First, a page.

“Same-Pay” Refinance Strategy

With mortgage rates reaching all-time low levels a lot of consumers are wondering if it makes sense to refinance.  Others who may have refinanced in the past couple years and have a fixed rate below 5.00% may think that it would not make sense to do again.  If this sounds like you I would encourage you to watch this video I created:

To view the online report that is shown in the video CLICK HERE.

Should I refinance if I’m already a few years into my mortgage?

In my communication with customers who are considering a refinance mortgage I can often sense a general sense of reluctance to “restart” their mortgage on a new 30 year or 15 year amortization schedule.  Sometimes I get asked questions such as “If I refinance won’t I lose all those payments that I’ve already made?”.  The truth is that consumers can pay their mortgage balance down sooner even if it means taking out a new mortgage with a new amortization schedule.  To see how click on the video below.

Click HERE to view the report that is highlighted in the video for yourself.

Cashing-out a home owned free-and-clear

In 2011 Fannie Mae eased it’s cash-out refinancing restrictions to allow home-buyers who purchase a home with all cash to replenish their funds with a “cash-out” refinance as soon as a day after closing on the original purchase.

Background: Prior to this home-buyers were not eligible to apply for a cash-out refinance inside the first 6 months of owning a home.  This was often problematic for home-buyers who were in the position to buy a home using all cash because the IRS  requires that “Acquisition Indebtedness“, which is basically the amount of mortgage for which a home-owner can deduct the interest on, be set up within the first 90 days of owning the home.  Therefore, a home-buyer had to weigh the option of a) buying a home with cash and subsequently negotiating a better deal on the property versus b) taking out a mortgage so that they could deduct the interest and not positioning themselves as a cash-buyer.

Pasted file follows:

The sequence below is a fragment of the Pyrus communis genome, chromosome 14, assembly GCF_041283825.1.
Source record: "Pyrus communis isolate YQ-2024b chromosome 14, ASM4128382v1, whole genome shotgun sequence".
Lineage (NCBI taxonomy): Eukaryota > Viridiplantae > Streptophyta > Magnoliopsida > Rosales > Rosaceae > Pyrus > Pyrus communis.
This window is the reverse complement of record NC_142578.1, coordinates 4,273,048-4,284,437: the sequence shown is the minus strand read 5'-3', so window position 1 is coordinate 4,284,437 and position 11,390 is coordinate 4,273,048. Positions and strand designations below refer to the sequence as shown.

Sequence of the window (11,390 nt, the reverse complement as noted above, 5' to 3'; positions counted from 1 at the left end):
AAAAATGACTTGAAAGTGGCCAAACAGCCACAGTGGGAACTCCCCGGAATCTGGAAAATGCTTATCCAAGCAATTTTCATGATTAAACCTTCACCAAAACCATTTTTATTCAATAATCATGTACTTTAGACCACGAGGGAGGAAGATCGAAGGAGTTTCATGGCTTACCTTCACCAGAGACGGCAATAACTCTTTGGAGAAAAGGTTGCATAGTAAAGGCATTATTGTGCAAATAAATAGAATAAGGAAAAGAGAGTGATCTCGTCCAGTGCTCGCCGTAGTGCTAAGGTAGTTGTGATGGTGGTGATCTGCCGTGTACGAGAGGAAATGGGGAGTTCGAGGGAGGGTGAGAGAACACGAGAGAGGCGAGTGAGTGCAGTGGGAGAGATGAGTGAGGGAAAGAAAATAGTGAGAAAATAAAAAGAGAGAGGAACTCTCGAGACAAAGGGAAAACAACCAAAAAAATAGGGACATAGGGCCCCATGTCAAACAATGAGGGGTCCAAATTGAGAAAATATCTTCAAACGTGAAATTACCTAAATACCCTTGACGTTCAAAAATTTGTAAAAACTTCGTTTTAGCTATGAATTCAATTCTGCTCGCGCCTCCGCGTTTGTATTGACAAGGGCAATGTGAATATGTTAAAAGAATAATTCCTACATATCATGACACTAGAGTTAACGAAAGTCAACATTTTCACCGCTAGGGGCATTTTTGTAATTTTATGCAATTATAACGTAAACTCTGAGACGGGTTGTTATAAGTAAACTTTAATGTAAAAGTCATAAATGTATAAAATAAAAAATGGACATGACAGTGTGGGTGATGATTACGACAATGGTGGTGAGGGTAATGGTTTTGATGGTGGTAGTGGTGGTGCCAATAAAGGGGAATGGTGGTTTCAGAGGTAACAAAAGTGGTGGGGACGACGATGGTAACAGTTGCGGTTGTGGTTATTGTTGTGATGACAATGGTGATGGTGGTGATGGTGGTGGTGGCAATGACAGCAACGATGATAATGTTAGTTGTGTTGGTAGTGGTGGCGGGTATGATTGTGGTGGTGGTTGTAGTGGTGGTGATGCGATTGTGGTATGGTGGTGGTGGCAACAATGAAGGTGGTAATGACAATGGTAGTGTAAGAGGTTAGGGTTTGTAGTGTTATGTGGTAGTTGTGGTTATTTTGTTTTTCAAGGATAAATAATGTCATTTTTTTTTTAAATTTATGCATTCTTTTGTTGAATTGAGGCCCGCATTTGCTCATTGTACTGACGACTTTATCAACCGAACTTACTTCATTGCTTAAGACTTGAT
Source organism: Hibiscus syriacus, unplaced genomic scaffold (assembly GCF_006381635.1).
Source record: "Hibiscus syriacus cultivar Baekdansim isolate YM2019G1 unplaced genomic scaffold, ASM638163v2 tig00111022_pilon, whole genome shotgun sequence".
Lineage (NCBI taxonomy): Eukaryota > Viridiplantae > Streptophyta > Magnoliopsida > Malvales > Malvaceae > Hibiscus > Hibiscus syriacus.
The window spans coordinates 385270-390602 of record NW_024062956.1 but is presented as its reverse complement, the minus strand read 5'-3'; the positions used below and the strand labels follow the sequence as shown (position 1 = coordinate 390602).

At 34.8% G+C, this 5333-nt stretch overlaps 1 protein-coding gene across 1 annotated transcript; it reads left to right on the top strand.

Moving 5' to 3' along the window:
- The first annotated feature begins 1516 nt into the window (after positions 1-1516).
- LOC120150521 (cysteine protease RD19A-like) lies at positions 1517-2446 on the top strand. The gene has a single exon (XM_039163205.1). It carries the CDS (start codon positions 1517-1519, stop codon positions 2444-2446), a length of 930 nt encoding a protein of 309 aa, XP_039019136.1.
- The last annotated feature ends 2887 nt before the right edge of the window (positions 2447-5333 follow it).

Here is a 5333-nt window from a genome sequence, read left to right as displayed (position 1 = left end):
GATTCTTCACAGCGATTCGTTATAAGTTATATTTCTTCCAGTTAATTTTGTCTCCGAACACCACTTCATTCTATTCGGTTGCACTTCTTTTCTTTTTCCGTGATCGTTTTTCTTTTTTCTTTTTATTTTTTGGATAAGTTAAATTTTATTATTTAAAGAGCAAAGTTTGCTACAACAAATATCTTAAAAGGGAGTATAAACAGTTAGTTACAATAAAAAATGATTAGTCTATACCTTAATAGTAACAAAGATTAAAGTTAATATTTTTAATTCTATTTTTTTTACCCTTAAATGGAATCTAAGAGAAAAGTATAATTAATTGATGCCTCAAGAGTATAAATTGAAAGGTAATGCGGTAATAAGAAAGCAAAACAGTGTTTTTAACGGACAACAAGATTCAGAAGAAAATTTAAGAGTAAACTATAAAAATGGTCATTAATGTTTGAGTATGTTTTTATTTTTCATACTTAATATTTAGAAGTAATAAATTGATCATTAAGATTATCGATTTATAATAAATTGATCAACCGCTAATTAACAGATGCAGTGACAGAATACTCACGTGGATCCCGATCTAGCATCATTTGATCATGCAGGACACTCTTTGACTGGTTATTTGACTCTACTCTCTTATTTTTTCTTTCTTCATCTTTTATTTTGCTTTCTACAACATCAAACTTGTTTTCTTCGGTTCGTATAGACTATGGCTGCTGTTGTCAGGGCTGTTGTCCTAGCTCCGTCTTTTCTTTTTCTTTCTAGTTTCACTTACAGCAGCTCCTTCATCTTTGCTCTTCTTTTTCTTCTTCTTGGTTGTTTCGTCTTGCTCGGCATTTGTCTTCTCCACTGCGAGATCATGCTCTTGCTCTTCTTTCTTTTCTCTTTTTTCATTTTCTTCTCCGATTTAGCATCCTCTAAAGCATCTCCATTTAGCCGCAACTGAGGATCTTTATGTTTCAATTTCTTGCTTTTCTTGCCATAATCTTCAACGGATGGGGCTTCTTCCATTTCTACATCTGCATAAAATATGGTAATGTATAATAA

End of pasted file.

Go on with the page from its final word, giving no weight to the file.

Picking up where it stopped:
Solution: In 2011, Fannie Mae tweaked the guidelines regarding cash-out refinance eligibility to allow home-owners who buy a home using all cash to conduct a cash-out refinance as soon as they own the home.  There are a few details that home-buyers should take into consideration:

  • The program is available on homes that are used for primary residence (up to 85% loan-to-value), second home (up to 75% loan-to-value), or investment property (up to 75% loan-to-value).
  • The home purchase must have been an arms length transaction.
  • The underwriter will require that the applicant provide proof of purchase funds to make sure the applicant did not borrow the money from another source.
  • Keep in mind that the new loan will be a “cash-out” refinance and not a “purchase” transaction so depending on the occupancy and loan-to-value the rates will likely be .125%-.375% higher.

Who can benefit?: Anyone who has enough liquid cash to buy a home with cash stands to benefit from this new flexibility.  I believe this new provision is especially attractive for real estate investors who are in a position to buy property with cash.  This allows them to negotiate the lowest possible price on a home, replenish their cash so that they can position themselves to buy another property, and get the benefit of deducting the mortgage interest against  rental income.

Baby boomers who are close to retirement may also stand to benefit.  Many have significant retirement nest eggs saved up and are viewing the current housing market as an opportunity to relocate into their dream home where they’ll spend their golden years.

Those interested in pursuing this program are encouraged to contact their mortgage professional BEFORE buying a home so they can be pre-approved for the cash-out refinance prior to closing.


Quoted in the Oregonian again

I was quoted in this morning’s Oregonian again in an article about President Obama’a announcement yesterday about expanding qualifying guidelines for the Home Affiordable Refinance Program (HARP).  You can see the article HERE.

How to correctly evaluate a refinance